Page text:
THE ARTS

Ap­proach to Clock­work com­pared to Tarantino’s “Pulp Fic­tion for kids” War­riors kick off new show with

Evening Express (City Final) - The Guide - - LET’S PARTY - By Sonja Ras­mussen

An opera for kids is set to go like Clock­work.

The ‘five spears thrust­ing the body’ stunt where a war­rior is sup­ported by the weapons. North-east took and up­loaded pho­tos on the hour to cre­ate a snapshot of the re­gion on that day. A se­lec­tion of the re­sults of the Vis­i­ble Fic­tions pro­ject will be at the Lemon Tree dur­ing Clock­work’s run and a video pro­duc­tion will be shown af­ter the Fri­day evening per­for­mance. “The qual­ity and the range of the thou­sands of pho­to­graphs that were up­loaded was amaz­ing,” said Dou­glas. “There was some of the most artis­tic work I have seen in some time and also some of the most ba­nal – but that’s bril­liant. “But it has vis­i­bly shown at that mo­ment in Aberdeen’s his­tory all the range of sto­ries and per­spec­tives and ex­pe­ri­ences that were go­ing on in that city. “Each of them tells its own story. It’s just bril­liant.”

KARATE kids have a treat next week, when a breath­tak­ing the­atri­cal kung fu show takes the stage. The in­ter­na­tion­ally-ac­claimed pro­duc­tion The Shaolin War­riors comes to Aberdeen’s His Majesty’s Theatre on Tues­day with a new show of agility, strength and skill, us­ing Bud­dhist med­i­ta­tion and the kung fu mas­ters’ rig­or­ous mar­tial arts train­ing. The show, which fea­tures 22 pro­fes­sion­ally-trained kung fu mas­ters, is billed as an ex­trav­a­ganza, with gor­geous scenery, at­mo­spheric mu­sic, beau­ti­ful lights and hun­dreds of cos­tumes. Its aim is to amaze and thrill au­di­ences with death-de­fy­ing dis­ci­plines such as qigong, an­i­mal im­i­ta­tion box­ing, drunken box­ing and fight­ing with 18 kinds of dan­ger­ous tra­di­tional weapons. The pro­duc­tion de­tails the jour­ney of a young war­rior, from ini­ti­a­tion into the monastery to achiev­ing ful­lyfledged war­rior sta­tus. The train­ing nec­es­sary in or­der to be­come a Shaolin War­rior is most def­i­nitely not for the faint­hearted. Stephen Leather­land, di­rec­tor of the thrilling high-oc­tane show, said the range of stunts is breath­tak­ing. “It is very hard to name the act that makes the au­di­ence wince the most as there are so many ex­cit­ing feats. Per­son­ally, I’d sug­gest the ‘five spears thrust­ing the body’, a stunt where a war­rior is sup­ported in the air with spears. “Oth­ers in­clude ly­ing on blades, the nail bed, break­ing iron bars us­ing their fore­head alone to name just a few. “How­ever it should be noted that al­though al­most any ob­ject can be used as a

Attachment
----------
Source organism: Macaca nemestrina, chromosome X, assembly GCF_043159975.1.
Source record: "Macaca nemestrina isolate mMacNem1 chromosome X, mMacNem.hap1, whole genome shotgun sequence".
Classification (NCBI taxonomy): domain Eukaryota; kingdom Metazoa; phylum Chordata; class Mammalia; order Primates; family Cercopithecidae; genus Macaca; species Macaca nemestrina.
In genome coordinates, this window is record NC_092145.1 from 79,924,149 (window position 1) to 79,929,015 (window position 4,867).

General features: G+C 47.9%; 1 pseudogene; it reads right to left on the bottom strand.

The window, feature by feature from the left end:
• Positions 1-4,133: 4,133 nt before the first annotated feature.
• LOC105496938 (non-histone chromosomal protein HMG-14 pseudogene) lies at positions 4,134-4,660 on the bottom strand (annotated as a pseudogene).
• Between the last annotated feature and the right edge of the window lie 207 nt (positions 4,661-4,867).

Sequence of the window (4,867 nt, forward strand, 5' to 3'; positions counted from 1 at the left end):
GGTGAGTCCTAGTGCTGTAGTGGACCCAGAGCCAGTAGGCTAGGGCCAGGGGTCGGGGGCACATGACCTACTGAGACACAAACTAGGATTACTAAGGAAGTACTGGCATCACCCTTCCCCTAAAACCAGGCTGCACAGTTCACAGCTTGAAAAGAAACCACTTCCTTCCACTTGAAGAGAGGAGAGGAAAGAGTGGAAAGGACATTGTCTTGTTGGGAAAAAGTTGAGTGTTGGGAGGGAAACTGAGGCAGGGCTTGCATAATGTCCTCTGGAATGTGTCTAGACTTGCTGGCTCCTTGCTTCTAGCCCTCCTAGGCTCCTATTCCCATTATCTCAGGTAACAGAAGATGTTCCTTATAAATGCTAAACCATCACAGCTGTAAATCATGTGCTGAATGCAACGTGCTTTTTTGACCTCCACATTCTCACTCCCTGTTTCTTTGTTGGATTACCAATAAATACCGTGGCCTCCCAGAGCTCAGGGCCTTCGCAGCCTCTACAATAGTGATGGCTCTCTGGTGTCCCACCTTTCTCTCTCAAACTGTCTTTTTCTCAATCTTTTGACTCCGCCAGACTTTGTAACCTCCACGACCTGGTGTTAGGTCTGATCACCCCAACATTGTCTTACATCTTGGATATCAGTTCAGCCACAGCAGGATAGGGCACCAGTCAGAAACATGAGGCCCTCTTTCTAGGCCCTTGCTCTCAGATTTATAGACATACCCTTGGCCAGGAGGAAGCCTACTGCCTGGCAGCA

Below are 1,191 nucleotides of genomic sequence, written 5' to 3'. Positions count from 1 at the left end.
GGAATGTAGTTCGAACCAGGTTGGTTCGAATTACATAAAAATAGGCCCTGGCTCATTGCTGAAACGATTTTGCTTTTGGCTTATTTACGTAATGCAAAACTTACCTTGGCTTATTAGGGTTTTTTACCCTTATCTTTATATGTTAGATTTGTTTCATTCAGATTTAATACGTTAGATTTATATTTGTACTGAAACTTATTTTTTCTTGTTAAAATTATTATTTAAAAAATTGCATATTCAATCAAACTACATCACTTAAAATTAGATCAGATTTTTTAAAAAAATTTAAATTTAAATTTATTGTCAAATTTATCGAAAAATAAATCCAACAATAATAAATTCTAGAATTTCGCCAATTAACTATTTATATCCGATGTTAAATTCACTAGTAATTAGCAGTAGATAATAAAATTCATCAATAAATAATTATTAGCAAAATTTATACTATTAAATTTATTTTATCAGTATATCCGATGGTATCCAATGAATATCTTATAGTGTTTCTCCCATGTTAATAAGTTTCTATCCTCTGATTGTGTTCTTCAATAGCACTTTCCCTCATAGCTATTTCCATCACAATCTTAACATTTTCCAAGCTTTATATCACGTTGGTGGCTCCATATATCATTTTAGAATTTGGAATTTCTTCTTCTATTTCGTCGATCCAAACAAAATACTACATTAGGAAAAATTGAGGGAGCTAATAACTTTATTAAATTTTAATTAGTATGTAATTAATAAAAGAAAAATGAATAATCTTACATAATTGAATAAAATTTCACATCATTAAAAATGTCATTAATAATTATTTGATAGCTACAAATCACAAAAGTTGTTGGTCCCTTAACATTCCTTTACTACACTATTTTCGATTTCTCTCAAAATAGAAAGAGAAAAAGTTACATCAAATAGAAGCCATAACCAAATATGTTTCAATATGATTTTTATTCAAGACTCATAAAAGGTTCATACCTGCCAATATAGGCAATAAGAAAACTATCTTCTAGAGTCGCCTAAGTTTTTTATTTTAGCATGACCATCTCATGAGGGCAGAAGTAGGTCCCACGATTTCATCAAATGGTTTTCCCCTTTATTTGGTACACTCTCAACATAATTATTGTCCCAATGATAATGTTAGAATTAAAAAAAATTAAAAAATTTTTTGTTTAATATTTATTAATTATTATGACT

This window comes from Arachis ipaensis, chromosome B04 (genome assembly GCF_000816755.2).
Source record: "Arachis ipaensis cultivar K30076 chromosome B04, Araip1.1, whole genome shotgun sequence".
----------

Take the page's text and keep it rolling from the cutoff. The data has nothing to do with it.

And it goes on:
STO­RY­TELLING: The per­for­mance de­vel­oped from an idea of telling tales based on pic­tures. DI­REC­TOR: Dou­glas Irvine of Vis­i­ble Fic­tions.

DAN­GER:

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